From the Pastor of the church at Jerusalem came the first of all NT epistles, and its first theme is troubles. The inspired writer does not primarily dispense comfort, but calls us to understand the purposes and respond well, telling us how to handle tests of faith.
James is probably the oldest book of the New Testament, written somewhere between 40 and 50 AD, and many commentators point out that it demonstrates the best Greek in the New Testament – James was an educated man, and likely a younger half-brother of the Lord (not James the apostle).
Christ’s earthly brothers clearly believed in him as a perfect and godly man, and a wonderful prophet. But they did not believe in him (we’re told in the Gospel of John) as Messiah. They never grasped that. They never understood that until later on, James included.
And James later became, it appears, the principal pastor at the church at Jerusalem for some 30 years. And this is the first of all New Testament epistles. As it comes from one of the principal, static pastor-preachers, surely It reflects the very first preaching of the Church of Christ – the first written pastoral direction of the New Testament.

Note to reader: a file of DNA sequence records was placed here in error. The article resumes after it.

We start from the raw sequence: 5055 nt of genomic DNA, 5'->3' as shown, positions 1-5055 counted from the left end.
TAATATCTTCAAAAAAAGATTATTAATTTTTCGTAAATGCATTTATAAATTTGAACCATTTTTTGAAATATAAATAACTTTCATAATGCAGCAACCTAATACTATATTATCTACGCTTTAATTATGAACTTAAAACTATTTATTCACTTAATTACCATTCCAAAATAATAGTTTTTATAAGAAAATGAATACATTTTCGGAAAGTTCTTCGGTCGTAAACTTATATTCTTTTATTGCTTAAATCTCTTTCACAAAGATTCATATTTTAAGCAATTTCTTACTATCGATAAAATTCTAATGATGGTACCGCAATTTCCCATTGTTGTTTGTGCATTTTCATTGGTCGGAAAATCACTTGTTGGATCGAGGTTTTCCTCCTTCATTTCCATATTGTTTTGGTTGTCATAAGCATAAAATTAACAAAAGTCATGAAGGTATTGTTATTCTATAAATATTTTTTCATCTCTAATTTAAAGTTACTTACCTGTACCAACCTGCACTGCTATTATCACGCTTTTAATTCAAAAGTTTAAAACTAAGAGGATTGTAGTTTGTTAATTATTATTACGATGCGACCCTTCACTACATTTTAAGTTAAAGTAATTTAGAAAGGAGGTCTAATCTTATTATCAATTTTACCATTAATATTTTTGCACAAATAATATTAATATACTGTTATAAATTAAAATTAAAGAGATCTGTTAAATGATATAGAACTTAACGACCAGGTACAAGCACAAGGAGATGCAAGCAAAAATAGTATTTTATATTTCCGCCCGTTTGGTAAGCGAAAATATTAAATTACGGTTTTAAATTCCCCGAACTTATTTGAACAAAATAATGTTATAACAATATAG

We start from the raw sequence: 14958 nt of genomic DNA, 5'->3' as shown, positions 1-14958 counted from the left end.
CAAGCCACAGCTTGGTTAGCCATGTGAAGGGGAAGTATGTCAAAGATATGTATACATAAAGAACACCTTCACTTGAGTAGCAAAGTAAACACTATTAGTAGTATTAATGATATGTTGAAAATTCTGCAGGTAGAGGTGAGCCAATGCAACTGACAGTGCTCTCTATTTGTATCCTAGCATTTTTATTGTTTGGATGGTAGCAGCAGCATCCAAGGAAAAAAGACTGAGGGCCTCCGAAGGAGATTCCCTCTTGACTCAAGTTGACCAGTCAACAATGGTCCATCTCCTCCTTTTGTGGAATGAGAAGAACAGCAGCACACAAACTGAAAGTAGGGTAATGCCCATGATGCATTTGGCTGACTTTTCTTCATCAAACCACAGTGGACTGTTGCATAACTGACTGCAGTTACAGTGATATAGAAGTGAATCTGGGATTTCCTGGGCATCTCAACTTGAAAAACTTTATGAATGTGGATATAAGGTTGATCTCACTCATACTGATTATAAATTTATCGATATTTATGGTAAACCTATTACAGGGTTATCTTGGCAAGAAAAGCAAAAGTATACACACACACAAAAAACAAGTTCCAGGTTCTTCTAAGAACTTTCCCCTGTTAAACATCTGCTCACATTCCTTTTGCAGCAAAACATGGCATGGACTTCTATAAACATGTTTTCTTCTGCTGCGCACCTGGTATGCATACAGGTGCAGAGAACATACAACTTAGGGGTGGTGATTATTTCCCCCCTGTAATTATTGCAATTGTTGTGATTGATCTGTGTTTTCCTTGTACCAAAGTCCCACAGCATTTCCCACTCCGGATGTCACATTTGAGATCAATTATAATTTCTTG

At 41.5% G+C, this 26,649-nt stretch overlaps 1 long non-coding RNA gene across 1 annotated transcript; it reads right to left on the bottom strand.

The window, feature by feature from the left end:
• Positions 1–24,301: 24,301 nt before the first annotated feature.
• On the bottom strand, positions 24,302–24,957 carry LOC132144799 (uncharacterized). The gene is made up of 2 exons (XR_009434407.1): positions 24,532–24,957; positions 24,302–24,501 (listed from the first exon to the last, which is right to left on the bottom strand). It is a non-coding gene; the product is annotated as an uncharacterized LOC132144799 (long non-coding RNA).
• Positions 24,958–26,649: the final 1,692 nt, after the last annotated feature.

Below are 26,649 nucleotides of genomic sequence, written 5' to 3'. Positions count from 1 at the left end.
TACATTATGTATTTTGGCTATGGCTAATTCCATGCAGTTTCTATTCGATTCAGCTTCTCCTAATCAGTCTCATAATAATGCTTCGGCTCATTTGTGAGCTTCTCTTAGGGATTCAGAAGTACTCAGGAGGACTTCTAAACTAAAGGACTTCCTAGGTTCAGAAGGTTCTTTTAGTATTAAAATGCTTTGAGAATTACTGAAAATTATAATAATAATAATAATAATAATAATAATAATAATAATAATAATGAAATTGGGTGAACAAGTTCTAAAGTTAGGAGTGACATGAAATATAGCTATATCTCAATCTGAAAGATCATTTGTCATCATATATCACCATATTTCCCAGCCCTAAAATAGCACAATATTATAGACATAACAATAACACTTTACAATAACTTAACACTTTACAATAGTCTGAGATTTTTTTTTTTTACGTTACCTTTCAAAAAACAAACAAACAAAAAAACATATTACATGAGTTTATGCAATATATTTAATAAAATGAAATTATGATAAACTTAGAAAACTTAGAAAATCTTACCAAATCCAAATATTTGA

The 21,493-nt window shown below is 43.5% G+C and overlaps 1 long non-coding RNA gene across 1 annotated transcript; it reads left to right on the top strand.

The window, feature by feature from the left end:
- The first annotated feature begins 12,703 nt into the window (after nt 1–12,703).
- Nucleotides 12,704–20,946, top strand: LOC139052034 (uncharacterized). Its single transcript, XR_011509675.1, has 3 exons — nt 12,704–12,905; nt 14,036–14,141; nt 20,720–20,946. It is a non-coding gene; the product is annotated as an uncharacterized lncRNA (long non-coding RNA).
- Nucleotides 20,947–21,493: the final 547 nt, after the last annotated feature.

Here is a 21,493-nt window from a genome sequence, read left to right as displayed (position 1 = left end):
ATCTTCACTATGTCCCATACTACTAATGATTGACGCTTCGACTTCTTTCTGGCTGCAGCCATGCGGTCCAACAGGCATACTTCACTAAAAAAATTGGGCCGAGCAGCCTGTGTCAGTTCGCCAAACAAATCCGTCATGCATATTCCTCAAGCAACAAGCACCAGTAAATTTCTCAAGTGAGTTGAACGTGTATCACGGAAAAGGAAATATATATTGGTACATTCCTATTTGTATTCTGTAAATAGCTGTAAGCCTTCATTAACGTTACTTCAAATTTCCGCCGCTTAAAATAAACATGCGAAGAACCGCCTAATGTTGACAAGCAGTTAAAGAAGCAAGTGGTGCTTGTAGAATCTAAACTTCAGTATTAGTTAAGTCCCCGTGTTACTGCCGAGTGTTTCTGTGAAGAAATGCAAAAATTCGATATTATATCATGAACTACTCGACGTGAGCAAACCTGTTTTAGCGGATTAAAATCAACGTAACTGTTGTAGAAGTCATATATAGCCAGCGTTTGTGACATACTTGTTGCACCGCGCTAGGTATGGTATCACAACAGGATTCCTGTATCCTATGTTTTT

He is writing primarily to Jewish converts, but to Gentiles also. He mentions the twelve tribes who were scattered abroad. There had been several scatterings of the Jews (eg 722 BC, the fall of Samaria, when Israel – the ten northern kingdoms – went into captivity and were dispersed). The gospel had spread, and many of those Jews were converted. And then there were others later on among the Jews in Jerusalem who had also been dispersed because of persecution in Jerusalem, and so James addresses them.
James describes himself as a servant – literally, a slave. One who is wholly at the disposal of his Lord, one who does the will of his Lord.
That should be true of all of us. How much we owe to Jesus Christ, who came and took personally on Calvary’s cross the punishment of our sin. and brought us to Himself, and gave us eternal life. We owe Him everything, and we should be wholly available to Haim.
You May Be Also Interested in…
Sermon: The Eye of Faith